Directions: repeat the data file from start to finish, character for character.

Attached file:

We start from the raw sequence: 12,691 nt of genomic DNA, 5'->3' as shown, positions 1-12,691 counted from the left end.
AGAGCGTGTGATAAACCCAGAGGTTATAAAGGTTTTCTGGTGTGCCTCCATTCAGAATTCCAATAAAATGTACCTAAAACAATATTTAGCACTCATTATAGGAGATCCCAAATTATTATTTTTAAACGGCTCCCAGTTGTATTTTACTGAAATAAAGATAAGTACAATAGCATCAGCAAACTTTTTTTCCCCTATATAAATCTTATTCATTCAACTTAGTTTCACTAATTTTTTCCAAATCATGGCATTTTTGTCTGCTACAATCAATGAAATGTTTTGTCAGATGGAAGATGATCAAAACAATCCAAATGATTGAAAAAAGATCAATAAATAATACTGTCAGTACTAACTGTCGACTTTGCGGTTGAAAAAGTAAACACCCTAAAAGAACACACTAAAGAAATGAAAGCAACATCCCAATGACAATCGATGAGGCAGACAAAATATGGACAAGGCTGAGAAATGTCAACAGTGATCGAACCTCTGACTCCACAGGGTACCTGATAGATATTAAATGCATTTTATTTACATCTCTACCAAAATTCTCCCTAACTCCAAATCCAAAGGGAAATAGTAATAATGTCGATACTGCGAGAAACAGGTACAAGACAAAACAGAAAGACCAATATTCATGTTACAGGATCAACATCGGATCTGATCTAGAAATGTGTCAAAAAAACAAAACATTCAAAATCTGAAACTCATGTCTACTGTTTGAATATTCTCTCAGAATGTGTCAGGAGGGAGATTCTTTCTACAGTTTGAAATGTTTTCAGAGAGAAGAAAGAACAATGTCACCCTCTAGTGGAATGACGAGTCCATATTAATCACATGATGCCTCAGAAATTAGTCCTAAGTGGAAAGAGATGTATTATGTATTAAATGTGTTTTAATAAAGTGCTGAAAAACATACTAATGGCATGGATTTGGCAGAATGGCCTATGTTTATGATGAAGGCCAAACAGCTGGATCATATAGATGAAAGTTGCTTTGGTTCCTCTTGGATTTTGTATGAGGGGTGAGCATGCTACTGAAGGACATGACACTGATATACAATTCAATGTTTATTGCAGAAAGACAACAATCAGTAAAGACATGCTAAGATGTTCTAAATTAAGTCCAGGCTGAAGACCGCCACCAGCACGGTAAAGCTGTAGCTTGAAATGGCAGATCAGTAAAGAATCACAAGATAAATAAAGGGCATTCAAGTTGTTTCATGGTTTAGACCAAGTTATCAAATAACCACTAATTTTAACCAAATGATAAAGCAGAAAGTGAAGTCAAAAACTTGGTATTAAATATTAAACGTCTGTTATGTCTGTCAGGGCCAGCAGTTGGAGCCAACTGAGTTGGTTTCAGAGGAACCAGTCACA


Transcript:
We start from the raw sequence: 12,691 nt of genomic DNA, 5'->3' as shown, positions 1-12,691 counted from the left end.
AGAGCGTGTGATAAACCCAGAGGTTATAAAGGTTTTCTGGTGTGCCTCCATTCAGAATTCCAATAAAATGTACCTAAAACAATATTTAGCACTCATTATAGGAGATCCCAAATTATTATTTTTAAACGGCTCCCAGTTGTATTTTACTGAAATAAAGATAAGTACAATAGCATCAGCAAACTTTTTTTCCCCTATATAAATCTTATTCATTCAACTTAGTTTCACTAATTTTTTCCAAATCATGGCATTTTTGTCTGCTACAATCAATGAAATGTTTTGTCAGATGGAAGATGATCAAAACAATCCAAATGATTGAAAAAAGATCAATAAATAATACTGTCAGTACTAACTGTCGACTTTGCGGTTGAAAAAGTAAACACCCTAAAAGAACACACTAAAGAAATGAAAGCAACATCCCAATGACAATCGATGAGGCAGACAAAATATGGACAAGGCTGAGAAATGTCAACAGTGATCGAACCTCTGACTCCACAGGGTACCTGATAGATATTAAATGCATTTTATTTACATCTCTACCAAAATTCTCCCTAACTCCAAATCCAAAGGGAAATAGTAATAATGTCGATACTGCGAGAAACAGGTACAAGACAAAACAGAAAGACCAATATTCATGTTACAGGATCAACATCGGATCTGATCTAGAAATGTGTCAAAAAAACAAAACATTCAAAATCTGAAACTCATGTCTACTGTTTGAATATTCTCTCAGAATGTGTCAGGAGGGAGATTCTTTCTACAGTTTGAAATGTTTTCAGAGAGAAGAAAGAACAATGTCACCCTCTAGTGGAATGACGAGTCCATATTAATCACATGATGCCTCAGAAATTAGTCCTAAGTGGAAAGAGATGTATTATGTATTAAATGTGTTTTAATAAAGTGCTGAAAAACATACTAATGGCATGGATTTGGCAGAATGGCCTATGTTTATGATGAAGGCCAAACAGCTGGATCATATAGATGAAAGTTGCTTTGGTTCCTCTTGGATTTTGTATGAGGGGTGAGCATGCTACTGAAGGACATGACACTGATATACAATTCAATGTTTATTGCAGAAAGACAACAATCAGTAAAGACATGCTAAGATGTTCTAAATTAAGTCCAGGCTGAAGACCGCCACCAGCACGGTAAAGCTGTAGCTTGAAATGGCAGATCAGTAAAGAATCACAAGATAAATAAAGGGCATTCAAGTTGTTTCATGGTTTAGACCAAGTTATCAAATAACCACTAATTTTAACCAAATGATAAAGCAGAAAGTGAAGTCAAAAACTTGGTATTAAATATTAAACGTCTGTTATGTCTGTCAGGGCCAGCAGTTGGAGCCAACTGAGTTGGTTTCAGAGGAACCAGTCACA